The shadow of the January 6 insurrection in Washington is dark and will be long, but we ought not let it obscure the rays of light that also burst forth that day, cutting through the dissipating miasma of 2020 like a beacon through fog. I’m referring, of course, to Georgia.
As the last vote counts from the previous day’s runoff elections trickled in, it became clear that Georgia voters had shifted the balance of power in the United States Senate. That’s a big deal, obviously, and many people (including me) will be focused on the opportunity it creates to undo some of the colossal damage done during the past four years to the health, wellbeing, and future prospects of millions of people, and to the democratic institutions on which we all depend.
More important in my mind, though, is how it came about. A brilliant Black strategist organized and motivated long-disenfranchised Black communities in a former Confederate state, and as a result, control of the United States Senate shifted through the election of the first Black Senator to enter the Senate by election from any Confederate state since Reconstruction. (Republican Sen. Tim Scott (South Carolina) was elected in 2014 (special election to complete term) and 2016 (full term), after having been initially appointed in 2013 to fill a vacancy left by the resignation of Jim DeMint.)
This is just another instance of the oft-proven notion that all Americans owe any pride we have in the American idea to the ceaseless efforts of Black people to remind us, cajole us, and, where necessary, force us to live up to the ideals that define us as a nation. This has been true since Black people, enslaved and free, signed up to fight and die for those ideals in the Revolution and the Civil War, and it has held up through every moment of external conflict or internal civil strife this country has weathered.
Closer to home for us, nonprofit organizations draw on this legacy to vigorously defend and aggressively advance the democratic values and institutions that form the bedrock of the American idea. Nonprofits, including many of our clients, work tirelessly to (in no particular order) preserve independent, objective journalism in an era of interest-driven infotainment; address the rampant abuse of social media to disseminate false and hateful disinformation; strengthen voting systems and elections; give voice to the disenfranchised; and peacefully oppose violent extremism wherever it appears.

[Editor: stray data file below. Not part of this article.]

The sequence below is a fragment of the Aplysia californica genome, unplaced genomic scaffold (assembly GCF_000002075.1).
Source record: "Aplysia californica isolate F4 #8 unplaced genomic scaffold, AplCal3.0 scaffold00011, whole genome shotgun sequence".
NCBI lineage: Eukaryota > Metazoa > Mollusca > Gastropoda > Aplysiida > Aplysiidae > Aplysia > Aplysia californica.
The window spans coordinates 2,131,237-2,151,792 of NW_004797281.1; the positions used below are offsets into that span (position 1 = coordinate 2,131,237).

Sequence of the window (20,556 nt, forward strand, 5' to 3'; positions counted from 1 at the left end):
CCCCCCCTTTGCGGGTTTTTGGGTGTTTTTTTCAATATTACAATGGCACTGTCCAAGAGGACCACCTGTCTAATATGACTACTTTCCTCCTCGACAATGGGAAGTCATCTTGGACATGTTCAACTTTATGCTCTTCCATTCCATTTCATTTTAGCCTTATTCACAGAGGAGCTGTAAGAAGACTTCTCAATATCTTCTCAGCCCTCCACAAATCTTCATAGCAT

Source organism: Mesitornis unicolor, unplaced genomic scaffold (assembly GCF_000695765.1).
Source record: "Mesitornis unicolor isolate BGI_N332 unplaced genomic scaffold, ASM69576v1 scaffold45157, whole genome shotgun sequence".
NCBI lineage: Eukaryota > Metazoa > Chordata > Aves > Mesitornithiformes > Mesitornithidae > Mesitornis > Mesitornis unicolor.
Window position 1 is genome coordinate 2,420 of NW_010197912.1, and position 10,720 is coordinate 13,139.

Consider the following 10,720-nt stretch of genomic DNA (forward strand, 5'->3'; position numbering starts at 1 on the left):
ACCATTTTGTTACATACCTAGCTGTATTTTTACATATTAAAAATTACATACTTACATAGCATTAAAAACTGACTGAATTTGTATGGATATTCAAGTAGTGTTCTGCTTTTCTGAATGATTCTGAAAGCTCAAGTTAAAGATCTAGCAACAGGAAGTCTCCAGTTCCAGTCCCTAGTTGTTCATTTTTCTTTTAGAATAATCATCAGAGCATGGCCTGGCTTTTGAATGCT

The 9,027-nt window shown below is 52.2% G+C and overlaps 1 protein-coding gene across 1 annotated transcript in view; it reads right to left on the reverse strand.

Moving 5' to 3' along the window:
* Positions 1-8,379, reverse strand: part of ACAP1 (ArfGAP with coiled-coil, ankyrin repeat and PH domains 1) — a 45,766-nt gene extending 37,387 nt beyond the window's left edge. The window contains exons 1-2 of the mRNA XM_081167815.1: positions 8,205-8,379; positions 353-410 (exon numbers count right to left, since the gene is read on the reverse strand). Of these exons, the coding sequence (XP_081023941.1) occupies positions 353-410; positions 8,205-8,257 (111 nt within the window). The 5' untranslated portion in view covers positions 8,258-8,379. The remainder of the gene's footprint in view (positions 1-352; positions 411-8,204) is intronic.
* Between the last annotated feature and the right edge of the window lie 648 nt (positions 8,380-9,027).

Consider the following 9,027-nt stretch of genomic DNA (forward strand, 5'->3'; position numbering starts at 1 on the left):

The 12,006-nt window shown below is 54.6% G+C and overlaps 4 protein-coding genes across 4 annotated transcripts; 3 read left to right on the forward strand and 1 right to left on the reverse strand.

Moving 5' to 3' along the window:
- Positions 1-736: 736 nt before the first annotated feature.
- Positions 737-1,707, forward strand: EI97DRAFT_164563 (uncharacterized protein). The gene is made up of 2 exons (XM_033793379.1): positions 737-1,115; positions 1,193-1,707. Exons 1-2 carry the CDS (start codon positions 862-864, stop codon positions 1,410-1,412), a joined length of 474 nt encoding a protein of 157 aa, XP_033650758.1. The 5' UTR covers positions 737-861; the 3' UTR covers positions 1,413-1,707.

In all of these areas and countless others, Black Americans continue to hold all of us, as they always have, to the standards we profess to embrace, even when met with reactions that make their case for them. (We are appalled by the racism evident in how differently security agencies in Washington prepared for and responded to last summer’s peaceful, largely-Black BLM protest, on one hand, and to January 6th’s violent, mostly-White insurrectionist mob, on the other.)
As we recover from a devastating year followed by one of our worst civic moments, our nation has just honored the legacy of Dr. King, who embodied the indomitable devotion of Black Americans to a persistent, principled, and peaceful demand that all of us live to our highest ideals. Moving forward, we should never forget that Black lives matter not only in their own right, but also because without the integrity and power of enfranchised Black Americans, there will be no American idea to defend.